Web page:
The most important lesson in my life was taught to me by my grandfather. This may sound strange, given I have been an educator for 20 years, but as I sat and watched my 10th commencement at Sonoma State University recently, this lesson came back to me. I just forget it sometimes.
My grandfather was a simple man who ran a small store in rural Maine. He paid his taxes when they were due and worked so many hours each day that my grandmother had to bring his dinner to him at the store every night. He was everything that America asks its citizens to be. Most of all, though, he was kind to everyone. Whether he knew them or not.
When I was 19, I was in the hospital recovering from throat surgery, and I was having a terrible reaction to the anesthesia when the nurse came in. She spent hours with me while I ranted and raved. I didn’t understand that I was paranoid. I thought she was trying to kill me. And yet she just sat with me. When I asked her the next day why she had been so kind to me, she had a very simple answer. “I know your grandfather,” she said. “He was the only person in town who gave me credit after my divorce. I bought a couple of nails every month on credit and would pay it off. Then he would report it to the banks. He let me open a credit account with him even though he didn’t know me. Without him, I never would have bought my house.”
My grandfather was kind to everybody. Not just his family. Not just the people who came into his store. Not just the members of his small community in Bangor, Maine. If my grandfather had anything, it was shared with anyone who needed it. He never asked for prizes or accolades in return. He just did it.
In this global world, our communities are expanding. They no longer are saddled with the things that divided us in the past. I have seen places that my grandfather could only dream of. I spent two years traveling in the American West and have taken three groups of students to Europe. I’ve been to Israel and Singapore. I spent nearly a year in Indonesia. It was there that I met my fiancée in Pecatu, Bali, a small village that most Americans couldn’t find on a map. She is from Citeureup, Java, a small village that I couldn’t find on a map. She is Muslim, as are most people from Indonesia. And we fell in love.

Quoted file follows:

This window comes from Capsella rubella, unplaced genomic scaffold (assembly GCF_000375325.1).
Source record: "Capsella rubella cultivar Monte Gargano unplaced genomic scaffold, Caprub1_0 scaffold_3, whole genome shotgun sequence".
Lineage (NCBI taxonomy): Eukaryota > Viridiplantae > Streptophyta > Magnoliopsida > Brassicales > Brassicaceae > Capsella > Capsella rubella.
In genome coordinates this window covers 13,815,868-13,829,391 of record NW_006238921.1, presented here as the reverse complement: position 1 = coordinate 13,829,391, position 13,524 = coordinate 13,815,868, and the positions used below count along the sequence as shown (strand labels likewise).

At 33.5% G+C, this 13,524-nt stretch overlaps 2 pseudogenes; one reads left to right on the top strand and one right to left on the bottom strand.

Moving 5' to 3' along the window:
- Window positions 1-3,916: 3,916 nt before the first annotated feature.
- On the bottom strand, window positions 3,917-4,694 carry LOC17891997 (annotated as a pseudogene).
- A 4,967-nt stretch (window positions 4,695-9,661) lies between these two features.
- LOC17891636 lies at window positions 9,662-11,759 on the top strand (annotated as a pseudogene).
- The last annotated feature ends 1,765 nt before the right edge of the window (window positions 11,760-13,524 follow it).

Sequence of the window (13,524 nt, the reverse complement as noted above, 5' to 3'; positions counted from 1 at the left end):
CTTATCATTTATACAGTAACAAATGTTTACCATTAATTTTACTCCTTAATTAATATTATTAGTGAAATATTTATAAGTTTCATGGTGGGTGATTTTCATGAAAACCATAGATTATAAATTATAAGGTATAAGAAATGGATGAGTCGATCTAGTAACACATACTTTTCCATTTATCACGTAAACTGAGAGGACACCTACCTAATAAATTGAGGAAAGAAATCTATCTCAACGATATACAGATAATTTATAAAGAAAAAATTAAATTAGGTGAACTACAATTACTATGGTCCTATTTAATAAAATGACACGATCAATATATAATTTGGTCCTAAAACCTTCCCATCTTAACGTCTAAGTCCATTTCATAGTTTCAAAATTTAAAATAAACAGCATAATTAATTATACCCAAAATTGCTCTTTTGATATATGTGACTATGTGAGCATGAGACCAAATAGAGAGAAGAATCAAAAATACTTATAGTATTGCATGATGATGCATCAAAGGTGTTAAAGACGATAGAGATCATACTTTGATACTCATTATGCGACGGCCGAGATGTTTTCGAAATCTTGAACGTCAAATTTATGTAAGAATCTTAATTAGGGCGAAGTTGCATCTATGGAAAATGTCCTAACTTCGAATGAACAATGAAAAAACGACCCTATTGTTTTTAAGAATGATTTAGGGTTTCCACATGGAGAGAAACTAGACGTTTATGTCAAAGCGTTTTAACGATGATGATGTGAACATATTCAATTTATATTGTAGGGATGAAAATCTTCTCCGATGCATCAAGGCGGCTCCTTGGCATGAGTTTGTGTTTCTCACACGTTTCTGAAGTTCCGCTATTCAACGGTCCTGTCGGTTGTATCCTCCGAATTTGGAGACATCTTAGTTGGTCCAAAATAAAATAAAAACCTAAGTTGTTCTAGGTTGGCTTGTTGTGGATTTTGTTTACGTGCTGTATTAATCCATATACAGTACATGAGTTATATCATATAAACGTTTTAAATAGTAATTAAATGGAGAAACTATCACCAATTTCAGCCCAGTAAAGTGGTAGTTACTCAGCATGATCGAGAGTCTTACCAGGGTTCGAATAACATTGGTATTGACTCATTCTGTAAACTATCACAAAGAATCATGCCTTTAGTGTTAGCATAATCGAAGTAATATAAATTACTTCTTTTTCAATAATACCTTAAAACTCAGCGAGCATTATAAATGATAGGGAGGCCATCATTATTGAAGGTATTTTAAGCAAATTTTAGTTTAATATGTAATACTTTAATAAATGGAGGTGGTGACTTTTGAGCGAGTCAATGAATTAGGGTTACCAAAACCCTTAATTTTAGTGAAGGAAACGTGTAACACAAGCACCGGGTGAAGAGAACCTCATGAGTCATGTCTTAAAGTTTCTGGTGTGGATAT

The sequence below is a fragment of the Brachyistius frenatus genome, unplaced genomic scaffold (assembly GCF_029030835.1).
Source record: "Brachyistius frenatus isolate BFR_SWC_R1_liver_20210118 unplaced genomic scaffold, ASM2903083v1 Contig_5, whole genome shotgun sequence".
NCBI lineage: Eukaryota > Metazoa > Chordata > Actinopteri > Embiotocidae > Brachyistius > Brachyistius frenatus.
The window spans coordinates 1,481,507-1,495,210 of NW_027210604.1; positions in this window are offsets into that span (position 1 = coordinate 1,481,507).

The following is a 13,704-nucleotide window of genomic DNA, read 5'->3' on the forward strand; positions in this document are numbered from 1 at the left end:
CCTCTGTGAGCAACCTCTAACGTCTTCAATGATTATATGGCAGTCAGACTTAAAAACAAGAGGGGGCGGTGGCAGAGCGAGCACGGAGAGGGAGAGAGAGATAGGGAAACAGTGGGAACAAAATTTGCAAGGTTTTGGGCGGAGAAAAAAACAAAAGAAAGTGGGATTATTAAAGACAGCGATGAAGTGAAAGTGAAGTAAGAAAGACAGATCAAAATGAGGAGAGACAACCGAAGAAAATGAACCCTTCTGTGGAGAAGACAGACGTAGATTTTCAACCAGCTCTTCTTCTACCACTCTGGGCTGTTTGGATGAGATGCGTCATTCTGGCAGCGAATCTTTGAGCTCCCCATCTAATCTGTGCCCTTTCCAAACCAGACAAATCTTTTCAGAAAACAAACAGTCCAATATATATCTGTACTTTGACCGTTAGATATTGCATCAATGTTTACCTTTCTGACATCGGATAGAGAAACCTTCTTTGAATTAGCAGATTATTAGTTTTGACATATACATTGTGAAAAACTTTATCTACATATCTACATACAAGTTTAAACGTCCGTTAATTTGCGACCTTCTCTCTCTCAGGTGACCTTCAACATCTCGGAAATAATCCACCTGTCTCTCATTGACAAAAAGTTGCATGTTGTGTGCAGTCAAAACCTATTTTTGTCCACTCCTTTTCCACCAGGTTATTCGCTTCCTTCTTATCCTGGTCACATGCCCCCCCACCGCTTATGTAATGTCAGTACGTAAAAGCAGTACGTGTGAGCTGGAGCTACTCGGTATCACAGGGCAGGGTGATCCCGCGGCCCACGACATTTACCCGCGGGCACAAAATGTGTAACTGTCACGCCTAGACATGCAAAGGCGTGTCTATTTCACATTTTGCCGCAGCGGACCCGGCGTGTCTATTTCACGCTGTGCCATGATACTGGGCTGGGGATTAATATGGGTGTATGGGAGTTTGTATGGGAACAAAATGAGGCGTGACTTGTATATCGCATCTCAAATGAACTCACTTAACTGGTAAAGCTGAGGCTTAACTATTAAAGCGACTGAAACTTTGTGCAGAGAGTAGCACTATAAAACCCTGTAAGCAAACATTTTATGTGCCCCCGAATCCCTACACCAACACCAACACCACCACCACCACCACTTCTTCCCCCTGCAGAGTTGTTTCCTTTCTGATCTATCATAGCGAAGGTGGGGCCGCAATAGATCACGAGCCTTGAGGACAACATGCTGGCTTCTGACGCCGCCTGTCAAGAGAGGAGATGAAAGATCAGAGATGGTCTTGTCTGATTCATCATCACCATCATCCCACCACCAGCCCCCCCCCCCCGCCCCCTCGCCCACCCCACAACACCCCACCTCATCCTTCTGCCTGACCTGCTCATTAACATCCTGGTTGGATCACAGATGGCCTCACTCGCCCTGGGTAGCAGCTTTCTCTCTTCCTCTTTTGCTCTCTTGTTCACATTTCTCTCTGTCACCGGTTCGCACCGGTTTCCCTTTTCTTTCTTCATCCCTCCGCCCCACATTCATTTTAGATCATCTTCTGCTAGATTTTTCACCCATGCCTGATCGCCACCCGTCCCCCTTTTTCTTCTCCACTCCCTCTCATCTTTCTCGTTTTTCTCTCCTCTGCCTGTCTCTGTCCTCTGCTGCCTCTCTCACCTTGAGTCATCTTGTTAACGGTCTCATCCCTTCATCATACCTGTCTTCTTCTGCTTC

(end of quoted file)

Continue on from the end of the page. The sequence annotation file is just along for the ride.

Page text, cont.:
When my fiancée told her father that she wanted to marry me, he said no. He wasn’t going to have his daughter taken away to America by some “bule,” the derogatory Indonesian term for white people. When I heard this, I was horrified. I was confused. Most of all I was scared to meet him. My new potential father-in-law was judging me despite never having met me. He was judging me based only on what he had seen on television.
My fiancée is much smarter than both of us, so she invited me to come to her home and village. It was there that I saw her father playing with his grandson, just as my grandfather had played with me. It made me remember my own grandfather and what he taught me. I needed to be kind. So I ate with his family. I promised to be kind to his daughter. I promised to bring his grandchildren to visit him. I let everyone in the village take my picture, since they had never seen anyone so big and so white in person and wanted to document it. I laughed with his family and friends. I called him “bapak” (Indonesian for father). I gave him the kindness that my grandfather gave to everyone he met.